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The Millennium Park Effect

It’s official. Project for Public Spaces President Fred Kent has lost touch with the modern world. Admittedly not usually a booster of contemporary design, Mr. Kent has taken his knee-jerk dismissal of contemporary art and architecture to new lows in the organization’s August Making Places newsletter.

In an article entitled “Five of the World’s Most Overrated Places”, Mr. Kent calls Chicago’s acclaimed, year-old Millennium Park a “spectacle to behold, but not the variety of experience necessary for a truly great public space”.

He continues:

“Already, the buzz for these overrated buildngs is fading, and many arbiters of urban trends predict that the Bilbao Effect will soon peter out… to be succeeded, they say, by the ‘Millennium Park Effect’…Like a Hollywood blockbuster, the park is okay as quick entertainment but doesn’t provide a rich experience. Its attractions, including the enormous Cloud Gate sculpture and Frank Gehry’s Pritzker Pavilion, seem to have been plopped down with little regard to the space in between.”

Un-huh. Been here lately, Mr. Kent?

Kent’s assertion that Chicago’s Millennium Park does not provide a rich experience proves he must not spend much time in this city or in my park. Millennium Park is my neighborhood park. I live and work in downtown Chicago, both within walking distance of the park. Since Millennium Park opened in mid-2004, there has not been an hour of the day or evening, summer or winter, that the park has been empty. Indeed, the park is usually thronged with visitors, late into the evening and long into the cold weather.

Beyond the range of concerts and exhibits that are regularly scheduled in the park year-round, it does not appear that the thousands of daily users of the park want for enjoyment. The Plensa fountain has been an incredible hit with children and brave parents—and not a few business people–who kick off their shoes and run through the shallow pool of water in droves.

The “Bean” (apologies to Mr. Kapoor) remains a reflective wonder for thousands even though it is partially under wraps for the completion of cosmetic polishing—and people loved it when it opened early still with all of its seams showing. The Great Lawn under the bandshell’s trellis hosts numerous daily blankets underneath picnickers, readers, families, singles, workers of all backgrounds. The Lurie Garden is a well-used bucolic respite from the bustle of the city just a few steps away. It is used by strollers, couples, birders, children dangling their feet in the garden’s stream.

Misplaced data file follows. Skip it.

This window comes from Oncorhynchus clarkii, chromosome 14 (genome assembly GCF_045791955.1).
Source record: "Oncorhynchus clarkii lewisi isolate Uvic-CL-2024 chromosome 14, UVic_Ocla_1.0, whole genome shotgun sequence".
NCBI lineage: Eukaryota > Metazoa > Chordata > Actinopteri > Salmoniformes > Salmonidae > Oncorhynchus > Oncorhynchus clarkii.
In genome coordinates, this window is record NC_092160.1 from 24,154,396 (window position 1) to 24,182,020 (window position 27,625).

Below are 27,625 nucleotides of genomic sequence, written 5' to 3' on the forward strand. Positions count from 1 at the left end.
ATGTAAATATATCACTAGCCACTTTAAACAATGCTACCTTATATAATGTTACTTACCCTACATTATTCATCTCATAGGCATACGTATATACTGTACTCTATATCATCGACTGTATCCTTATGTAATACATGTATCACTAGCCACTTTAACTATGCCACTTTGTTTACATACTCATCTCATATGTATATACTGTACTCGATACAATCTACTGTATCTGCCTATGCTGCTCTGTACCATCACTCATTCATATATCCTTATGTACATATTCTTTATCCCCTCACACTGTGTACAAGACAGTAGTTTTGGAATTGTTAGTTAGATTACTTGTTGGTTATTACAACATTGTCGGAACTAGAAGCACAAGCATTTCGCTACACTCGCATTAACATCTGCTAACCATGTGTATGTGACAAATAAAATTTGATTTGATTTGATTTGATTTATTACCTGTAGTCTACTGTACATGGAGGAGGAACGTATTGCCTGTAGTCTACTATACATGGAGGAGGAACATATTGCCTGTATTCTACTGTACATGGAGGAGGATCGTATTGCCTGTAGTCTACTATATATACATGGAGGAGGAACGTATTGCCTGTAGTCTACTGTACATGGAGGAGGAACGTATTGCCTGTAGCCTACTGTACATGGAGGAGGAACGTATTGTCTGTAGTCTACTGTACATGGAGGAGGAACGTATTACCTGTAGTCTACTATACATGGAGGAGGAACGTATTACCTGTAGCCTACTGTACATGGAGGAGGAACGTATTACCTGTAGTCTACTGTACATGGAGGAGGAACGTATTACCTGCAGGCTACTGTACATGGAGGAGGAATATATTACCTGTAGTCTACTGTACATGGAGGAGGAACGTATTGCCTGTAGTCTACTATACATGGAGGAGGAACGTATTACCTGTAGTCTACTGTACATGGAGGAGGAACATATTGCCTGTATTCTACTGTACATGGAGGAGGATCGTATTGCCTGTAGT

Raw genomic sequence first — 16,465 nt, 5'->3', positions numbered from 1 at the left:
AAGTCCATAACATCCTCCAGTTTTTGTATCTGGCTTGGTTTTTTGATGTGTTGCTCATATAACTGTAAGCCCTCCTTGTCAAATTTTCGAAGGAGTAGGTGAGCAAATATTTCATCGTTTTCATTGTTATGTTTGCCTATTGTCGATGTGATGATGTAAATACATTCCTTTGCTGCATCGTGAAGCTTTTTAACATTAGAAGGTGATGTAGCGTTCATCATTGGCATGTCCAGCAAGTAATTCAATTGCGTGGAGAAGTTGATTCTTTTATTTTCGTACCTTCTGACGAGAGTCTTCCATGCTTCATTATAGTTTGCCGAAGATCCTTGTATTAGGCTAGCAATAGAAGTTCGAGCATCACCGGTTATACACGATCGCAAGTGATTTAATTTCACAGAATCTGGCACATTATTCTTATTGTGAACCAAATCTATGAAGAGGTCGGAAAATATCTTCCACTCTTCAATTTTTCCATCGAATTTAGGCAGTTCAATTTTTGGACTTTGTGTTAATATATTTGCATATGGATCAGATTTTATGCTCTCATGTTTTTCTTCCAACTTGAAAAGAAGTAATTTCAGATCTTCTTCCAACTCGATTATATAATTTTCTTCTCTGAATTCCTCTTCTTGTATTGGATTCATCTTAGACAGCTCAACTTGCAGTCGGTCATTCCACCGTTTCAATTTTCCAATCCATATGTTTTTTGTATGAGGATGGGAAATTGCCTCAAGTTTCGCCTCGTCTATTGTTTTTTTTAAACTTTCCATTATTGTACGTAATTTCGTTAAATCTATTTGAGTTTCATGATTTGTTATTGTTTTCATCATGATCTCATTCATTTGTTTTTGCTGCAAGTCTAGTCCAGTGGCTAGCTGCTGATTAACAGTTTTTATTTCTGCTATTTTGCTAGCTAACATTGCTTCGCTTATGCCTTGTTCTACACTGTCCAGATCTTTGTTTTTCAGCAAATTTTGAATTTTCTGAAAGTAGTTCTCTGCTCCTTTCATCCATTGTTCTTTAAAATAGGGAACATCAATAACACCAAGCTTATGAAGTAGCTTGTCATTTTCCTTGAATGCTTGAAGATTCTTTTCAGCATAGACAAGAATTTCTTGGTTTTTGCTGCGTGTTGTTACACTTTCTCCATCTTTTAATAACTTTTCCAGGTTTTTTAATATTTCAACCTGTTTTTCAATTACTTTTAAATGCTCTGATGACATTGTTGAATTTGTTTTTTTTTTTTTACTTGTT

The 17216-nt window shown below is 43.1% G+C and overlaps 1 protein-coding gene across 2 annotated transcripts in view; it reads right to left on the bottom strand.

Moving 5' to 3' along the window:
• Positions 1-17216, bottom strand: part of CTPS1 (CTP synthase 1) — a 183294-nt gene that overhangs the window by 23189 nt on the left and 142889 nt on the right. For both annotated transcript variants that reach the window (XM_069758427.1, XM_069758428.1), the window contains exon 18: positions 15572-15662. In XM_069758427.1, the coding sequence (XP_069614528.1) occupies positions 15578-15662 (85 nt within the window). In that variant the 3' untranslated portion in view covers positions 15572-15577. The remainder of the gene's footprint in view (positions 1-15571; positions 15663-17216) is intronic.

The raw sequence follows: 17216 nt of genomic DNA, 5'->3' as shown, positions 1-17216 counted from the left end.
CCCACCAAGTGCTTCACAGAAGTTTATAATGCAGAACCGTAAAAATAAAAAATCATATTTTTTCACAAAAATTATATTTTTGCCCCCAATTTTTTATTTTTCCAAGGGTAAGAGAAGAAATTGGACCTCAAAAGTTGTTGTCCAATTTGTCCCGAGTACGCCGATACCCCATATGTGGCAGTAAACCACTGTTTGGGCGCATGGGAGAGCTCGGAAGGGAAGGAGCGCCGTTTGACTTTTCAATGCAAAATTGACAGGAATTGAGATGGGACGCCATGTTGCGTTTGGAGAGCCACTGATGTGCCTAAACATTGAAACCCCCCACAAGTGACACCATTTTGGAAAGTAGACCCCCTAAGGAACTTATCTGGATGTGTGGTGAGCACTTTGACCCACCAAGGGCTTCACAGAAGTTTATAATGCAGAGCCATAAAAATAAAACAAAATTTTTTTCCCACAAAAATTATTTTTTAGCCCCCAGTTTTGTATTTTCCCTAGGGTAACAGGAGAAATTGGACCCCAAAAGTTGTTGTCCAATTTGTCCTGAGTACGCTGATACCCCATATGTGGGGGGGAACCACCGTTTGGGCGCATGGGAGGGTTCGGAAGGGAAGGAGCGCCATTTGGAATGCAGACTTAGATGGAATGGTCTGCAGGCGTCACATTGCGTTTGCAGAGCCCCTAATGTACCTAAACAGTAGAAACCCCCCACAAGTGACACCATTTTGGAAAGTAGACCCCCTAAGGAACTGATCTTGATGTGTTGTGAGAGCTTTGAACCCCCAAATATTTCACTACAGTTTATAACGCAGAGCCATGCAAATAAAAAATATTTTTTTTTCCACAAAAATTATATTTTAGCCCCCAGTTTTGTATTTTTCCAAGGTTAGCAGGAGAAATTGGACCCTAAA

Granted, the park opened in 2004 with a rather barren interior plaza, but that plaza was rebuilt before summer 2005 and the renovation has only improved circulation within the garden and access among the park’s attractions. Mr. Kent’s comment that Millennium Park seems to have been designed with “little regard for the space in between” its attractions is ludicrous. I doubt Mr. Kent has truly been in the park in a meaningful way. Used it for an hour or two the way the average visitor does. Strolled through it. Lolled in it.

In fact, the park’s spaces move easily from one area and attraction to another. Great care was taken to ensure that correct arrangement of pedestrian pathways, sightlines, and borrowed views. Moreover, the park was honored by the American Paralyzed Veteran’s Association earlier this year for the fact that accessibility issues were taken into account at the conceptual stage of the garden, before a design pen ever hit paper.

Most telling of all, and most ignored in Mr. Kent’s uninformed appraisal of the park, is the proportion of Chicago residents who use Millennium Park. It is high. Media stories and community organizations regularly observe that, since the very day it opened, Millennium Park has consistently drawn throngs of local residents from every socioeconomic background in this city to enjoy its wonders. We didn’t stop visiting the park after one or two visits, either. I and many local residents that I know go out of our way to have reason to be in the park, be it for a concert, a stroll, a drink, or, yes, a run in the fountain.

While I realize everyone is entitled to their opinion about Millennium Park, just because Kent has a distaste for the inclusion of high-concept designs in the creation of public spaces does not give him license to baldly misrepresent the space. Certainly, a year or five from now perhaps his biased opinion about the park might be borne out (and that would be a trite way for him to defend his argument in advance). But for now, we Chicagoans love our park and use it more than anyone ever thought. This high-concept park is very much a populist park. (Note to Kent- You’d know that if you ever actually used the park.)

Armchair critics frequently succumb to the fatal flaw of never getting out of their chairs. Next time, Kent, talk to a local.

Categories: Architecture Planning

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Michael Thaddeus Doyle

I'm a NYC-native, Latino, Jew-by-choice, hardcore WDW fan in Chicago with an Irish last name. I believe in social justice, big cities, and public transit. I do nonprofit development. I've written this blog since 2005. Believe in the world you want to live in.

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